8 Rules for Writing Good Poetry
April is Poetry Month and we will continue to focus on poetry, the elements of poetry, the rules to writing a good poem and how to write a poem. Today we will be looking at a few rules for writing good poetry. 1. Read a lot of poetry If you want to get better at something they tell you to practice. If you want to write poetry you need to start reading poetry. Read different types of poems, I know some of them can be well confusing if this is your first time, but start with a poem you like or maybe one that you've heard about. Just read the poem and let the words flow. 2. List to live poetry readings Poetry readings are very exciting which is why IABX created an event to host poets and have them express the literary word in this form. By listening to the sounds of good poetry, you discover the beauty of its construction—the mix of stressed syllables and unstressed syllables, alliteration and assonance, a well placed internal rhyme, clever line breaks, and more. You’ll never think of the art form the same way once you hear good poems read aloud. (Check out our Author Speaks tonight 4/19 @ 6pm on Facebook Live and Youtube as we host 2 poets who will be performing their poems) 3. Start Small
Try writing a simple rhyming poem, which is the style we are most familiar with growing up or one of my favorite styles - an acrostic poem. An acrostic poem if you remember the first word in the line spells out a particular word or phrase. Don't worry about the length, as they say quality or quantity.
4. Don't worry about the first line
A lot of times we get stuck on the introduction, the first chapter. It is no different when writing poetry. Your first draft is just that, your first draft. Start where you are comfortable and go back to the first line to write it or polish it. Sometimes having the end will give you a better feel of how to begin.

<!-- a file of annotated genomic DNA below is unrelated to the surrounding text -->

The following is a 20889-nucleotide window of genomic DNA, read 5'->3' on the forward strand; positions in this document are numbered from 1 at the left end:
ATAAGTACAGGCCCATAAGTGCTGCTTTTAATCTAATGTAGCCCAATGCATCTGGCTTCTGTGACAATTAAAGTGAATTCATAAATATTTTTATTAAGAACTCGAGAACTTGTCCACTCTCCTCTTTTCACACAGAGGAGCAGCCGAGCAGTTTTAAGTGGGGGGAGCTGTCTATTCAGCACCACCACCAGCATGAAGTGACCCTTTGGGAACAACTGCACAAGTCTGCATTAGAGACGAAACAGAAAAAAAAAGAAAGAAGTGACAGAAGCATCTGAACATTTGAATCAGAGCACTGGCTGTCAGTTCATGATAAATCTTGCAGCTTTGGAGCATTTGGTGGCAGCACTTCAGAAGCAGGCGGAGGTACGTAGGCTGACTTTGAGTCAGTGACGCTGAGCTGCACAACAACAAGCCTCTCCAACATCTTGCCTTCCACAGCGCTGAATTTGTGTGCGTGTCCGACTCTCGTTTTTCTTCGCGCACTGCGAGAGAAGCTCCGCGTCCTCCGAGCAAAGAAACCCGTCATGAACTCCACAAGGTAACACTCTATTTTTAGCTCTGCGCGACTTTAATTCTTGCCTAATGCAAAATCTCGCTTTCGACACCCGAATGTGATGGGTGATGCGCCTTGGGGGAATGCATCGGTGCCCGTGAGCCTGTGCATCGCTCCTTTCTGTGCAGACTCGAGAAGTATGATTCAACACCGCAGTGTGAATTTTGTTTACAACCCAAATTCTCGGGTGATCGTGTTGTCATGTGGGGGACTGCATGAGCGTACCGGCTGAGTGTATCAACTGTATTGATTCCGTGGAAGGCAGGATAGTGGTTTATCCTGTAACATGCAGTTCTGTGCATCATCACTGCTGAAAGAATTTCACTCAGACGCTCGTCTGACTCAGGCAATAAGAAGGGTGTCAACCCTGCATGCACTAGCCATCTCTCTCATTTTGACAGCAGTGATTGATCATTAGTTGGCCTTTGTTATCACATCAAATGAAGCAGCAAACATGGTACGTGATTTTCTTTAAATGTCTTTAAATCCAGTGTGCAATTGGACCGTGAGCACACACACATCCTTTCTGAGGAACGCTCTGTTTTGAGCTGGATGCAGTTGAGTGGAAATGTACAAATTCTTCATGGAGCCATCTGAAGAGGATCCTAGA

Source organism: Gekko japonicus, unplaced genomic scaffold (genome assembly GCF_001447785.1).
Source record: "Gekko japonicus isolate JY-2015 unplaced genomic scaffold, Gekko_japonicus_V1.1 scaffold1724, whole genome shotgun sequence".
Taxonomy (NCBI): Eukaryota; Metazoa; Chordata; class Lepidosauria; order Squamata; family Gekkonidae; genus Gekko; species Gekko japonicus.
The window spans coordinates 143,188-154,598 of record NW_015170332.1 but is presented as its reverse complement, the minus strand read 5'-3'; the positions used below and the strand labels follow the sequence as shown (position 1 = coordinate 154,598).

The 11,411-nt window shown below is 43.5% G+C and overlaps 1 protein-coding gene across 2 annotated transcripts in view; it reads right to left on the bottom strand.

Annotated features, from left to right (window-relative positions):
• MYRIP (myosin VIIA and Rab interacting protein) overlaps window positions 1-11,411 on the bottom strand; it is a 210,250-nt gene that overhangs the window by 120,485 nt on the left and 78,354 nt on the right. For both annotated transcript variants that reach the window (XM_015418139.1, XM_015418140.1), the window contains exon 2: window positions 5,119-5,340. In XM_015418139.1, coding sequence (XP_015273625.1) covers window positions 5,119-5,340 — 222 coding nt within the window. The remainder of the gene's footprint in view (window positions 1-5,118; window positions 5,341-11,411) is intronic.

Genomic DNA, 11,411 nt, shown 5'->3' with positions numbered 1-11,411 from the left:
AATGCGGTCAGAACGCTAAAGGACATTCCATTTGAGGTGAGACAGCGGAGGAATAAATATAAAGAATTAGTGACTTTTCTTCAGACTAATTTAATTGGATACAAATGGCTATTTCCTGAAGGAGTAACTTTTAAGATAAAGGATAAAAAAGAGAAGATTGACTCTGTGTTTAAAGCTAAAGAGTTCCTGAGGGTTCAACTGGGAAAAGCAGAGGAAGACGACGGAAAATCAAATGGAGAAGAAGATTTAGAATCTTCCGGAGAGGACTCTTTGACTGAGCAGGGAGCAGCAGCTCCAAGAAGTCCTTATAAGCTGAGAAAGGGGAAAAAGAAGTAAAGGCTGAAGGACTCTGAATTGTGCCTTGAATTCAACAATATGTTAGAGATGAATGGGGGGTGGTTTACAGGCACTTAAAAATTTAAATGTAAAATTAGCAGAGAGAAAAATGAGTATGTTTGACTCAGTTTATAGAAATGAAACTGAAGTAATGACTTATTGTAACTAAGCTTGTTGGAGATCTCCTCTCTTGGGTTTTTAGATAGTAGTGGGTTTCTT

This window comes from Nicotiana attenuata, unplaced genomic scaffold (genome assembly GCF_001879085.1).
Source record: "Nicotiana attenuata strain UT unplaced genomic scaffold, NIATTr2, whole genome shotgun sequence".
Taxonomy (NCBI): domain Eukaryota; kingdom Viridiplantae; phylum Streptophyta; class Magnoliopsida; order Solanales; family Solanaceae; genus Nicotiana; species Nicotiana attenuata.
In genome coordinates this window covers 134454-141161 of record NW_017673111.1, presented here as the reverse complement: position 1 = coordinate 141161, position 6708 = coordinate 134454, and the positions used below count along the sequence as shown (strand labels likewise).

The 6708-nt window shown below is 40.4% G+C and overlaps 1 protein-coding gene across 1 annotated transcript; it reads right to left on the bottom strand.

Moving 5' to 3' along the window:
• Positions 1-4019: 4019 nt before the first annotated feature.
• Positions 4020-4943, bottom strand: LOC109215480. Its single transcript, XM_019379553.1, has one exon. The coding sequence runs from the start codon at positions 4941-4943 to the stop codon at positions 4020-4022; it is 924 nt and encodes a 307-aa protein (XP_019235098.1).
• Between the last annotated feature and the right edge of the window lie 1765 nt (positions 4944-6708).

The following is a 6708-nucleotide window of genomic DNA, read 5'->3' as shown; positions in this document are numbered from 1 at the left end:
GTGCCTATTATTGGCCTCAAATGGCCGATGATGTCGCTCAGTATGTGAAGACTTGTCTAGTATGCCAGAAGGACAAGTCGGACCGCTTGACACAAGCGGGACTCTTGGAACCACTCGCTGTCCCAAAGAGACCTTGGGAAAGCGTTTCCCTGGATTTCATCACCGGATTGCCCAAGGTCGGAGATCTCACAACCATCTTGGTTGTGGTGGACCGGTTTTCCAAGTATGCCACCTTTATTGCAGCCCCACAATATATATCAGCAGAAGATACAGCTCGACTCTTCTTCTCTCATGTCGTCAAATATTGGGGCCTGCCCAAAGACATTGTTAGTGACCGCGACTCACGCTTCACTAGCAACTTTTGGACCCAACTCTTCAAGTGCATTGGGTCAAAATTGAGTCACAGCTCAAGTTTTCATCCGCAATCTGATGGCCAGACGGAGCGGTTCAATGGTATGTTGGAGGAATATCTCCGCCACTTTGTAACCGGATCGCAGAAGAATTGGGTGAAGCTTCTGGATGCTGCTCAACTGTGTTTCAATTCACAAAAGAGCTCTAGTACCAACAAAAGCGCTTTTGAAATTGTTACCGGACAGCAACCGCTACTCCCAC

5. Use the tools you have
When starting out for the first time, you may write a rhyming poem. If you need help finding words that rhyme don't hesitate to use a dictionary or google. As long as you understand the meaning of the word and how it will affect your content. You don't want to use a word that will detract from the thought you want to share.
6. Tell a story with your poem
If you've ever heard a poem that tells a story, then you are listening to a narrative poem. Someone once said, "The things I couldn't say out loud I put them in a song". If you think about it a song is a poem with a few repeating verses. Don't be afraid to use the form to tell your story.
7. Use poetic devices
Most poems that evoke a feeling are enhance because of the literary devices that were used. We talked about some of the devices in the previous weeks for example - metaphors, simile, symbolism, imagery. They can be used in the simplest from of poetry to the more complex where you are guided by rules.
8. Talk to other poets
Connect with other poets either at poetry readings, poetry slams or attending poetry writing classes. In a group you can share your work and get valuable feedback when you recite you poems out loud. Develop a tribe who can encourage you and inspire you to improve your craft.
What is your favorite type of poetry? Share with us one of your poems on our website. We would love to see what you have written for Poetry Month.
From IABX ***Source Internet